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CPSC to Exercise Enforcement Discretion on Compliance Certificates for Low-Risk Adult Apparel

The Consumer Product Safety Commission on 24 February unanimously adopted a proposal that Commissioner Joe Mohorovic said will free businesses from having to create compliance certificates for adult clothing made from fabrics that the CPSC says are inherently safe and compliant. Mohorovic said the change should save businesses US$250 million a year and that he hopes the CPSC will now turn to reducing the burden associated with third-party testing and certification rules for children’s products.

The Consumer Product Safety Improvement Act of 2008 requires a manufacturer or importer of a product subject to a CPSC rule to certify, based on a test or reasonable testing programme, that the product complies with that rule. Ordinary adult apparel is subject to a single rule, the flammability standards established under the Flammable Fabrics Act. However, the CPSC has also established a list of fabrics that it has determined will necessarily and consistently meet the flammability standard. These include (i) plain surface fabrics, regardless of fibre content, weighing 2.6 ounces per square yard or more, and (ii) all fabrics, both plain surface and raised-fibre surface textiles, regardless of weight, made entirely from any of the following fibres or combinations thereof: acrylic, modacrylic, nylon, olefin, polyester and wool.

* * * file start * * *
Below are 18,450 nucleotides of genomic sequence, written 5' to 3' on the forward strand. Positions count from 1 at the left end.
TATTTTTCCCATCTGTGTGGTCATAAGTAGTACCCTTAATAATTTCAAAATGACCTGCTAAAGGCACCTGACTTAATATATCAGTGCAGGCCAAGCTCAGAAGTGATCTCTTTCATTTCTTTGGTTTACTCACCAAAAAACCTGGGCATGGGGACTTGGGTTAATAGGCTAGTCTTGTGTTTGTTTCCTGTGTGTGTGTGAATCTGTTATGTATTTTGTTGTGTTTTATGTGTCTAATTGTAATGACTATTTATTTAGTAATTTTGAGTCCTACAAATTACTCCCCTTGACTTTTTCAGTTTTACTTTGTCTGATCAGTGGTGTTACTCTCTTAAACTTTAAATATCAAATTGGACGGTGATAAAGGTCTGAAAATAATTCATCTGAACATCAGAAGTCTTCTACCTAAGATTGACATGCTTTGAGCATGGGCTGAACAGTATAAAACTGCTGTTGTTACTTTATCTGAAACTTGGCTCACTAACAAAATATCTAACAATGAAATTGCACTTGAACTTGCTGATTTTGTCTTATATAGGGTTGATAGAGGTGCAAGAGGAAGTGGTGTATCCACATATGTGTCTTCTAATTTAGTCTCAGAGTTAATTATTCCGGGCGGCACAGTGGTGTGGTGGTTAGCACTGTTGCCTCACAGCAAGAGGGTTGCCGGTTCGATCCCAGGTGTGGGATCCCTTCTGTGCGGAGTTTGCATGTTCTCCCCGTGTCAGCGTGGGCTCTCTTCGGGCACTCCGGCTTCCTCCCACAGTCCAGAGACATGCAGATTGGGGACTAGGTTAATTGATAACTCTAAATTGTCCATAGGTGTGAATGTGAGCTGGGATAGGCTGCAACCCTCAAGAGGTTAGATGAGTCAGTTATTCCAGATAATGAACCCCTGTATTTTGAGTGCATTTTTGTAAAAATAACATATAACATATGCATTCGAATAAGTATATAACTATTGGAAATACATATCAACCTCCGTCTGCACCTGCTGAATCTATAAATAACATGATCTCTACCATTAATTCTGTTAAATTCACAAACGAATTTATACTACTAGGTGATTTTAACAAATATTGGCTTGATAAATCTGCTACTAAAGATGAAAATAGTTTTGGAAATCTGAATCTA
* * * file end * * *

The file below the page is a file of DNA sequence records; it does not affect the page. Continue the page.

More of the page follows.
In light of that determination, effective 25 March the CPSC will not pursue compliance or enforcement actions against importers, manufacturers or private labellers for failure to certify or to issue, provide or make available to the CPSC a general conformity certificate with respect to adult wearing apparel that is exempt from testing because it is made entirely from one or more of the listed fabrics. This enforcement discretion will not apply to any adult apparel not meeting this criterion, and any relevant misrepresentation or omission could result in compliance or enforcement action and potential criminal and/or civil penalties. In addition, these products must still comply with all flammability requirements under the FFA and failure to do so will still subject the products to enforcement action.

Content provided by Picture: HKTDC Research
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